As he frequently does, President Donald Trump used a tweet last week to share a decision but this one, which ran counter to a campaign promise, provided some good news for Nebraska.
"I received calls from the President of Mexico and the Prime Minister of Canada asking to renegotiate NAFTA rather than terminate," the president tweeted. "I agreed subject to the fact that if we do not reach a fair deal for all, we will then terminate NAFTA. Relationships are good-deal very possible!"
Rather than shooting from the hip, the president appears to want — at least for now — to avert what he said would be “a pretty big, you know, shock to the system."
For that, Nebraskans — who overwhelmingly supported Trump — should be thankful. Unilaterally withdrawing from the North American Free Trade Agreement would have had disastrous effects on this state, which is heavily dependent on the farming and ranching industries boosted by the deal since its enactment in 1994.
One in four Nebraska jobs are connected to farming and ranching, according to the state's Department of Agriculture, and business with Canada and Mexico brings billions of dollars into the Cornhusker State.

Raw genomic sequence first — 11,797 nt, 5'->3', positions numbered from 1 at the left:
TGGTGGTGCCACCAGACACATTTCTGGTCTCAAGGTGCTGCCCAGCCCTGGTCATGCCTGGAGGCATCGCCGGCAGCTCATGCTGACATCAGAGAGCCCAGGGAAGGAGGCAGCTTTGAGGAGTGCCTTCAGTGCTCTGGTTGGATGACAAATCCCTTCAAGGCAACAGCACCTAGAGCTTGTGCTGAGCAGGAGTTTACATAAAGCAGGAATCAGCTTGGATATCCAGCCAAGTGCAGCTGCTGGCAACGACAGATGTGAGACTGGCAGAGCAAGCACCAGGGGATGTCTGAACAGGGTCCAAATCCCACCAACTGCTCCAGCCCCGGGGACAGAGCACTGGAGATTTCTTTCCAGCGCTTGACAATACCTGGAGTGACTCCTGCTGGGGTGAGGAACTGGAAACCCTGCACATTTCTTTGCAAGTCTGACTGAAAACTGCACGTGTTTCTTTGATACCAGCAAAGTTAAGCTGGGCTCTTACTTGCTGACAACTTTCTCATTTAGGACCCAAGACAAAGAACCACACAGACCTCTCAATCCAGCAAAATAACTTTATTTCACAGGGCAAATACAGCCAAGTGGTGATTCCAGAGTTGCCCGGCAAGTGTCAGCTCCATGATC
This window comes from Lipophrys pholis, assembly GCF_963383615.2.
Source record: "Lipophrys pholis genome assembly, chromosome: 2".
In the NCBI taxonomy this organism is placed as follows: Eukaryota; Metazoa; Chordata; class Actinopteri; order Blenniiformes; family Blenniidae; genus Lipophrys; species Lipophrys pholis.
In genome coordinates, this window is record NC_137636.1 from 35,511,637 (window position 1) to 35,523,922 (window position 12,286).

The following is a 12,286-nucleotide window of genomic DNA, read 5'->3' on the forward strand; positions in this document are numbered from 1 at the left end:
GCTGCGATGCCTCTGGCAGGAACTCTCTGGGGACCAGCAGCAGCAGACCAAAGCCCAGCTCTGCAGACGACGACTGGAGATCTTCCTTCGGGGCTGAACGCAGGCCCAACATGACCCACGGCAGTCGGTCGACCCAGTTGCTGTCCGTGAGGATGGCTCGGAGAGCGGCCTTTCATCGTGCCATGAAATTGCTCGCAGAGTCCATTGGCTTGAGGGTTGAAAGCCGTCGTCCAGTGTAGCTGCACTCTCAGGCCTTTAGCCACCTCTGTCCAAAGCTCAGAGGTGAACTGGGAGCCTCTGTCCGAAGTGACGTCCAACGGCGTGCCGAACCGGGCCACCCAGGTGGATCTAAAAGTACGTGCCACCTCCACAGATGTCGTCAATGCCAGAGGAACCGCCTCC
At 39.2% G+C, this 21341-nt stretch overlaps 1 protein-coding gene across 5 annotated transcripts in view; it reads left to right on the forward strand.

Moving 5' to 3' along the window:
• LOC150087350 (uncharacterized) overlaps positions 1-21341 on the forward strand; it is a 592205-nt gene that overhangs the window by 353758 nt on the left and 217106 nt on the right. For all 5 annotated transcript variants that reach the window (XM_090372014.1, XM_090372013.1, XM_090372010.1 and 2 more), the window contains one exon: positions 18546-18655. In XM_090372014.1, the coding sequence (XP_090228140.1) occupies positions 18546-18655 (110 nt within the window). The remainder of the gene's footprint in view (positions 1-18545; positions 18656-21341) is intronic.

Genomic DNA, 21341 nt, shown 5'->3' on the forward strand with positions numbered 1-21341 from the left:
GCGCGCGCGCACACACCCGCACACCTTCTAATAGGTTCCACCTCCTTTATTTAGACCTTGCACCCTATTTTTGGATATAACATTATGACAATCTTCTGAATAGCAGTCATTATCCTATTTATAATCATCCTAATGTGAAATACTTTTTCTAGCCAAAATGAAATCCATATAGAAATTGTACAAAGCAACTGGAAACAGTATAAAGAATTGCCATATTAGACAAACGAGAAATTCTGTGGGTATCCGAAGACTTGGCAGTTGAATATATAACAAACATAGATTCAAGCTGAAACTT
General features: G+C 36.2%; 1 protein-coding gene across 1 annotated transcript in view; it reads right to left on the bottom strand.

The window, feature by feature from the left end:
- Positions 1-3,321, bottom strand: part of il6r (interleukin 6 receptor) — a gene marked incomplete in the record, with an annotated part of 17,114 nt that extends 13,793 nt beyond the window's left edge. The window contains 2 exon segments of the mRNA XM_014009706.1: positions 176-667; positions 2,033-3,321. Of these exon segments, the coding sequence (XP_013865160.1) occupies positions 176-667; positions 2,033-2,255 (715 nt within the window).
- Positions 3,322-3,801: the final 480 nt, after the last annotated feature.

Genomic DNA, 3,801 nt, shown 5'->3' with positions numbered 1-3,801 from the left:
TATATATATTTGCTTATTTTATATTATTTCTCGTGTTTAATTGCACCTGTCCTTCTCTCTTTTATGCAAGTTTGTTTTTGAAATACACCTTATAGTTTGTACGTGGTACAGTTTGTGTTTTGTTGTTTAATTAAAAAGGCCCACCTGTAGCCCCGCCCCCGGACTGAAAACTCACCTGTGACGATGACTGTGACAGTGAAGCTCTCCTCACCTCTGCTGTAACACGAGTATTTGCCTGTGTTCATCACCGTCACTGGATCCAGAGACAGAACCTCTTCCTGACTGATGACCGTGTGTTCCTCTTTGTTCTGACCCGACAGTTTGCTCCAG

Shortly after Trump's election, we noted in this space that, according to the Office of the U.S. Trade Representative, Canada ($2.2 billion of Nebraska imports) and Mexico ($1.3 billion) marked the state’s two largest foreign customers for goods in 2014.
That can't be jeopardized without widespread collateral damage in Nebraska. Canada and Mexico represent two of the state's top agricultural markets; losing access to them would further depress demand and, accordingly, prices for those farm commodities.
The Nebraska Farm Bureau estimated departing NAFTA would cost farmers and ranchers $2.6 billion in lost exports — annually. Nebraska's two U.S. senators have been vocal, unsurprisingly, in advocating for NAFTA, given its importance for the state they represent.
“Scrapping NAFTA would be a disastrously bad idea," Republican Sen. Ben Sasse said last week. "It would hurt American families at the checkout, and it would cripple American producers in the field and the office."
Within his first few days in office, Trump removed the U.S. from the Trans-Pacific Partnership, widely supported by Nebraska agricultural groups. That executive order ended a trade agreement anticipated to increase Nebraska's agricultural cash receipts by $378 million.
Doing the same to NAFTA would indeed be a nightmare for the state’s leading industry. While ultimate judgment will be withheld until the promised negotiations take place and yield a supposedly better trade agreement, Nebraskans need NAFTA — which must be preserved long into the future, beyond the whims of a single president.
— Lincoln (Neb.) Journal Star